Woman rowing 800 miles from Ketchikan for troubled kids

Posted: Tuesday, June 22, 2004

Dale McKinnon is a rower with a cause.

The 58-year-old woman pulled out of Ketchikan early Friday morning at the start of a two-month, 800-mile voyage south to her hometown of Fairhaven, Wash.

She's making the trip to raise money and awareness for Northwest Youth Services, a Washington-based organization that provides assistance for troubled kids. McKinnon said the program has seen its federal funding cut.

"I've seen funds and programs being cut back and cut back and cut back and I'm just sick and tired of it," she said as the prepped her boat for departure.

McKinnon's vessel is a dory-style rowboat she built from a proven Sam Devlin design. She's added bulkheads and decks as well as features recommended by other distance rowers and her own desire to keep clothes and gear dry.

One of those items is a solar-powered electric bilge pump recommended by rower Gary Lundgren, who visited Ketchikan last summer with his dog, Elvis, while on a round-trip voyage between Washington and Petersburg.

McKinnon built her boat, named Bella after her granddaughter, Isabella, in six weeks at home using a stitch and glue technique involving carbon fibers vacuum-pressed between sheets of marine plywood.

It has an overall length of 19 feet with a beam of 22 inches at the hard chine and 38 inches at the gunwales.

The beam is a little bit less than a traditional dory, McKinnon said.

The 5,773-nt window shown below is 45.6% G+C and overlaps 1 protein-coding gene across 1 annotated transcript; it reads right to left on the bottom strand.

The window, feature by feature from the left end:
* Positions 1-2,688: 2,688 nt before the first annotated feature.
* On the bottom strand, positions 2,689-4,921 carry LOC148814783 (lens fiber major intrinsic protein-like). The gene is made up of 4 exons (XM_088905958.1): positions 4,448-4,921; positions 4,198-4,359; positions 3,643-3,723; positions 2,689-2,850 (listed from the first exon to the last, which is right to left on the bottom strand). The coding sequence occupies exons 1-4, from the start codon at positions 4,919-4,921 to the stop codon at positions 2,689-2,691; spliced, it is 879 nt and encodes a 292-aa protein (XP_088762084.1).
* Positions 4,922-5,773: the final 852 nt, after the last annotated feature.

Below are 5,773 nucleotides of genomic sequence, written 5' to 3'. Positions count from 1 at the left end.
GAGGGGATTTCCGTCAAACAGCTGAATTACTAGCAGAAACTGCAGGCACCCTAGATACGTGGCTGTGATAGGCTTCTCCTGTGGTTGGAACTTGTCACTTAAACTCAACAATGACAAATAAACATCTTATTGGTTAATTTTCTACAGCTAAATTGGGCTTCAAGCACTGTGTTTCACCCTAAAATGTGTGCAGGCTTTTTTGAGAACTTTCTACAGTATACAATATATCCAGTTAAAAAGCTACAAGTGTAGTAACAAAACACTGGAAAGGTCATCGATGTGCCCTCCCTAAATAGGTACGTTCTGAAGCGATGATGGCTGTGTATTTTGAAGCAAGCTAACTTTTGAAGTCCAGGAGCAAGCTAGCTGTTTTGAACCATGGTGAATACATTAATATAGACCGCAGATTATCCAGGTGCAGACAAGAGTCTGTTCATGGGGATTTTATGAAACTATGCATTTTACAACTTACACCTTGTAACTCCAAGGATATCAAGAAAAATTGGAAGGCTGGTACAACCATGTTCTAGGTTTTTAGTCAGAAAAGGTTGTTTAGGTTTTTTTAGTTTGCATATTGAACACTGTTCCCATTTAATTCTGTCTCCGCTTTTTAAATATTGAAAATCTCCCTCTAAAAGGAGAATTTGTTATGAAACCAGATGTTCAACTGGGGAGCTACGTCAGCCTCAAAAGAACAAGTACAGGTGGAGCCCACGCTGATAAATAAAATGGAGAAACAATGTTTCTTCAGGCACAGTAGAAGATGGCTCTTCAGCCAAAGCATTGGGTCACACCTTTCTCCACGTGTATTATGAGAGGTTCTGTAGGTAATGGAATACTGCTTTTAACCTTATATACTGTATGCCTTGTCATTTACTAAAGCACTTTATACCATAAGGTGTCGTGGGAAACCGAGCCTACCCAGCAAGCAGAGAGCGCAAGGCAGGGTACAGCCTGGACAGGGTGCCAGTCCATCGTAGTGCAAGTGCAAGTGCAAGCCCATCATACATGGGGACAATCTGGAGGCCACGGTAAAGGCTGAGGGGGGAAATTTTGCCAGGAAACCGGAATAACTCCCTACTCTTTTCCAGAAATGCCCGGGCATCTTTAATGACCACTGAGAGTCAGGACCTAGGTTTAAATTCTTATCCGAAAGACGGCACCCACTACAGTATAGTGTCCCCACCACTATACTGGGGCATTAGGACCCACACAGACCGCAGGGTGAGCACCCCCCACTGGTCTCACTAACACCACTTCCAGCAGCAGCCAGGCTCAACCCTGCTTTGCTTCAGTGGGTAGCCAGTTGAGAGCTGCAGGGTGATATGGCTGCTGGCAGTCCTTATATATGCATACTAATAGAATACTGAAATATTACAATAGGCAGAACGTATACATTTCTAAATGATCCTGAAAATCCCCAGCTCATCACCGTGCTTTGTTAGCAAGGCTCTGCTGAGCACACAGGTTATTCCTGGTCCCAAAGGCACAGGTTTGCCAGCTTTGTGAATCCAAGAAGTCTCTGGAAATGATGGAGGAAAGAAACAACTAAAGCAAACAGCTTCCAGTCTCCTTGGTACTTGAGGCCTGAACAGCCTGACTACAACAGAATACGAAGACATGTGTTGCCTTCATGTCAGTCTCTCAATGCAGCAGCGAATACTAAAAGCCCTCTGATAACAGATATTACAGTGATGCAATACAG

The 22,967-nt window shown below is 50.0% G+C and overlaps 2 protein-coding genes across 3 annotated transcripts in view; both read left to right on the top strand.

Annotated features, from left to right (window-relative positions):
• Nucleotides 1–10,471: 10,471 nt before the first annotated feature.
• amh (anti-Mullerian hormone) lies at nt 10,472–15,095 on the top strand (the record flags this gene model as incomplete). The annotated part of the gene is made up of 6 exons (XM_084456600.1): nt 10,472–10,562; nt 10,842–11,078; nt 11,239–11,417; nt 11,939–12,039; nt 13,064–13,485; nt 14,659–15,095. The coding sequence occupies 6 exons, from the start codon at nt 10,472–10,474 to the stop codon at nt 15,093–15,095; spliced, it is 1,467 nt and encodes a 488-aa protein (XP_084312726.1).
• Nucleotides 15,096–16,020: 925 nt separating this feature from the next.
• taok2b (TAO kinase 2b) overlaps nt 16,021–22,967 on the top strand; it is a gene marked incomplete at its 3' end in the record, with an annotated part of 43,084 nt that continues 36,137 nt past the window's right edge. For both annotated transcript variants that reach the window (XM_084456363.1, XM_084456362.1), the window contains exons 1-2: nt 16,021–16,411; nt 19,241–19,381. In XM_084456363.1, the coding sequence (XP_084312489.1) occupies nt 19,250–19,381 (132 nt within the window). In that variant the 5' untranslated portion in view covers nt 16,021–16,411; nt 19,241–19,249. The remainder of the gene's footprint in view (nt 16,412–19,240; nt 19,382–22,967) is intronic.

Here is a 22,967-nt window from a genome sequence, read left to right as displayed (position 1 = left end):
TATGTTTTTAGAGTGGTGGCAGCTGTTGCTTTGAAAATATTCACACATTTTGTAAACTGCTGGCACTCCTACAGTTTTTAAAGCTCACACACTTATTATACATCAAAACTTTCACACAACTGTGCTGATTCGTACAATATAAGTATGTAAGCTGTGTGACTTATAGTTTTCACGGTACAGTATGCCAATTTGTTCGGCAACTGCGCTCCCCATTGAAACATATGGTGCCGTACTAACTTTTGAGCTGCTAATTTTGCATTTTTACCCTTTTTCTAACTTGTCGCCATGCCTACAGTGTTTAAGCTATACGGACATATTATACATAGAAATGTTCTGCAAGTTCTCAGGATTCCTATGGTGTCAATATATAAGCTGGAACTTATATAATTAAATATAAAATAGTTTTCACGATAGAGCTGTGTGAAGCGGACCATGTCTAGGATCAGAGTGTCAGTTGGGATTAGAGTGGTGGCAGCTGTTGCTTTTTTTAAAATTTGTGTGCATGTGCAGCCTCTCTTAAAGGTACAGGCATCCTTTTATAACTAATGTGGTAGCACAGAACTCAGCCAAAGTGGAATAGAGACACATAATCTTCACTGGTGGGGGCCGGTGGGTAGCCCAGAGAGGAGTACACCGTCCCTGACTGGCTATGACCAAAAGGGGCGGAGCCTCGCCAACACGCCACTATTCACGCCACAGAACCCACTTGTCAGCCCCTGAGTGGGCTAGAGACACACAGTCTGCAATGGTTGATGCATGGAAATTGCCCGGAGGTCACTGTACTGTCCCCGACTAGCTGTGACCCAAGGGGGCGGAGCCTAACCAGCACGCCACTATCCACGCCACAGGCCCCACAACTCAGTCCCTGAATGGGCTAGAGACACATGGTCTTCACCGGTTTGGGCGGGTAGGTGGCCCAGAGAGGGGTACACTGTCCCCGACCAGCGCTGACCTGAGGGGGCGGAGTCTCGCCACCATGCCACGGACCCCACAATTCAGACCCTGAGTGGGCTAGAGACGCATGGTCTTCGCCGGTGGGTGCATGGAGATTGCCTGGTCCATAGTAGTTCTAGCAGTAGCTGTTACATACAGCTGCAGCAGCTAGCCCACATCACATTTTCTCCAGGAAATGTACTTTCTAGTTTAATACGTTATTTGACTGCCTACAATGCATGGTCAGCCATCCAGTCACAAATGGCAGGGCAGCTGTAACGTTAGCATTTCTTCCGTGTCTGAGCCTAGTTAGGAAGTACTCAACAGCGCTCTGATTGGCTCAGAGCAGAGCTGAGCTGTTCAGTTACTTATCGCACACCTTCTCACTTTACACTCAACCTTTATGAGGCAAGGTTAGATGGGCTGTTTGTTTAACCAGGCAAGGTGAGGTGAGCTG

"That diminishes the reserve buoyancy but also increases my speed. And I think it will reduce more of the windage than on a traditional dory."

She has built three similar boats and rowed them many miles, but the farthest she had rowed this boat before Wednesday was from the Ketchikan ferry terminal to Shoreline Drive.

"You may hear me swearing a blue streak way down by Annette Island," she said.

A native of San Francisco, McKinnon worked as a photographer for the Arizona Daily Star and The Associated Press before a brief stint with Newsweek in New York.

In 1997 she moved to the Bellingham, Wash., area, where she works as a technical writer. She's led an active lifestyle, but incidents resulting in broken backs twice and a shattered leg once have made kayaking too uncomfortable.

"I just can't sit in one position and have one part of my body doing all the work," McKinnon said.

Rowing involves three major muscle groups and is a fantastic fat burner, she said. She got her start in rowing in 2001 when a friend with plans to build a Devlin-designed boat convinced her that building two boats off of one set of plans was just as cheap.

"I said, 'Oh, OK.' And we ended up building the boats in my yard, McKinnon said.

Using kayakers' charts, she rowed that first boat from Bellingham to Nanaimo, British Columbia, and back, a distance of at least 150 miles.

"Before that, I think maybe I rowed for about four hours my entire life," McKinnon said.

Since then she's rowed in the San Juan Islands and between port towns along the Strait of Juan de Fuca.

After leaving Ketchikan, her progress will be determined mostly by weather, tides and currents, she said.

McKinnon has six one-gallon jugs of water on board.

"They're for drinking and also for ballast to keep the boat in proper trim in the wind, she said.

Her biggest fear for the trip ahead? Bugs, she said, displaying a large welt from an insect bite on her head.

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